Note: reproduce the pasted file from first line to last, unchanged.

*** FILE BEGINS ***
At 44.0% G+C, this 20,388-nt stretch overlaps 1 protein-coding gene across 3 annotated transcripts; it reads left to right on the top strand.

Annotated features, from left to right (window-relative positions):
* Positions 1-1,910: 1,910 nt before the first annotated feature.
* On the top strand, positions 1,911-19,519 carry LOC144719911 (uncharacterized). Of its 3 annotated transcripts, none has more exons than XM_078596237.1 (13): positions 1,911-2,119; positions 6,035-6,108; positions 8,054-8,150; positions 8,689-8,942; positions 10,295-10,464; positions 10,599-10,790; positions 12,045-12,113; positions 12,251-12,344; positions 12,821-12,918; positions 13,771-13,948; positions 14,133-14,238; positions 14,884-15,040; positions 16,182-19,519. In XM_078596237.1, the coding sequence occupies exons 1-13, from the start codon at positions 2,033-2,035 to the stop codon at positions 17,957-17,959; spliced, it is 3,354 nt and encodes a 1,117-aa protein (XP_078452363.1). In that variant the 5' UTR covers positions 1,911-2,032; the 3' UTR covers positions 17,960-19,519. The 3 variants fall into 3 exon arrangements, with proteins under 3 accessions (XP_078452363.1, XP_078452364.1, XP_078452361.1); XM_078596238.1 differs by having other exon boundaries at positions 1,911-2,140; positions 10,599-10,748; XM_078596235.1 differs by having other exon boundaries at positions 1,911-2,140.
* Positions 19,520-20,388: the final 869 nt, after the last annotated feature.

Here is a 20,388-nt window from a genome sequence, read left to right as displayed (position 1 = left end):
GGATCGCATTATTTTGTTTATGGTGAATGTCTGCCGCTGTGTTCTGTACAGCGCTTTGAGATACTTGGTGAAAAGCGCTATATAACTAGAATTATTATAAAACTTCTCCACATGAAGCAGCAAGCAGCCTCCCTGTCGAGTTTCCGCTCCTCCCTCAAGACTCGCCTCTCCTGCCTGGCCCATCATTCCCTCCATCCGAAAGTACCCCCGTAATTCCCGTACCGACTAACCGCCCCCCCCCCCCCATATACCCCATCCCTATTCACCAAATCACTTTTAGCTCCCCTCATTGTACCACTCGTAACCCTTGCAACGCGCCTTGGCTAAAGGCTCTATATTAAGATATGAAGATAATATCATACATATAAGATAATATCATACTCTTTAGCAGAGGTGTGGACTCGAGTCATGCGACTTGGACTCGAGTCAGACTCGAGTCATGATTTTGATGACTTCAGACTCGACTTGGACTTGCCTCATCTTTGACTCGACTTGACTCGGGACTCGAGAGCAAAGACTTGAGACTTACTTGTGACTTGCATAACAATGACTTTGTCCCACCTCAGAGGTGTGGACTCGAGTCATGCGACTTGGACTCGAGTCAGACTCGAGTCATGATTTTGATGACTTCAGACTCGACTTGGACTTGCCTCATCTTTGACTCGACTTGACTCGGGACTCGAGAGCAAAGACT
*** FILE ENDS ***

At 44.0% G+C, this 20,388-nt stretch overlaps 1 protein-coding gene across 3 annotated transcripts; it reads left to right on the top strand.

Annotated features, from left to right (window-relative positions):
* Positions 1-1,910: 1,910 nt before the first annotated feature.
* On the top strand, positions 1,911-19,519 carry LOC144719911 (uncharacterized). Of its 3 annotated transcripts, none has more exons than XM_078596237.1 (13): positions 1,911-2,119; positions 6,035-6,108; positions 8,054-8,150; positions 8,689-8,942; positions 10,295-10,464; positions 10,599-10,790; positions 12,045-12,113; positions 12,251-12,344; positions 12,821-12,918; positions 13,771-13,948; positions 14,133-14,238; positions 14,884-15,040; positions 16,182-19,519. In XM_078596237.1, the coding sequence occupies exons 1-13, from the start codon at positions 2,033-2,035 to the stop codon at positions 17,957-17,959; spliced, it is 3,354 nt and encodes a 1,117-aa protein (XP_078452363.1). In that variant the 5' UTR covers positions 1,911-2,032; the 3' UTR covers positions 17,960-19,519. The 3 variants fall into 3 exon arrangements, with proteins under 3 accessions (XP_078452363.1, XP_078452364.1, XP_078452361.1); XM_078596238.1 differs by having other exon boundaries at positions 1,911-2,140; positions 10,599-10,748; XM_078596235.1 differs by having other exon boundaries at positions 1,911-2,140.
* Positions 19,520-20,388: the final 869 nt, after the last annotated feature.

Here is a 20,388-nt window from a genome sequence, read left to right as displayed (position 1 = left end):
GGATCGCATTATTTTGTTTATGGTGAATGTCTGCCGCTGTGTTCTGTACAGCGCTTTGAGATACTTGGTGAAAAGCGCTATATAACTAGAATTATTATAAAACTTCTCCACATGAAGCAGCAAGCAGCCTCCCTGTCGAGTTTCCGCTCCTCCCTCAAGACTCGCCTCTCCTGCCTGGCCCATCATTCCCTCCATCCGAAAGTACCCCCGTAATTCCCGTACCGACTAACCGCCCCCCCCCCCCCATATACCCCATCCCTATTCACCAAATCACTTTTAGCTCCCCTCATTGTACCACTCGTAACCCTTGCAACGCGCCTTGGCTAAAGGCTCTATATTAAGATATGAAGATAATATCATACATATAAGATAATATCATACTCTTTAGCAGAGGTGTGGACTCGAGTCATGCGACTTGGACTCGAGTCAGACTCGAGTCATGATTTTGATGACTTCAGACTCGACTTGGACTTGCCTCATCTTTGACTCGACTTGACTCGGGACTCGAGAGCAAAGACTTGAGACTTACTTGTGACTTGCATAACAATGACTTTGTCCCACCTCAGAGGTGTGGACTCGAGTCATGCGACTTGGACTCGAGTCAGACTCGAGTCATGATTTTGATGACTTCAGACTCGACTTGGACTTGCCTCATCTTTGACTCGACTTGACTCGGGACTCGAGAGCAAAGACT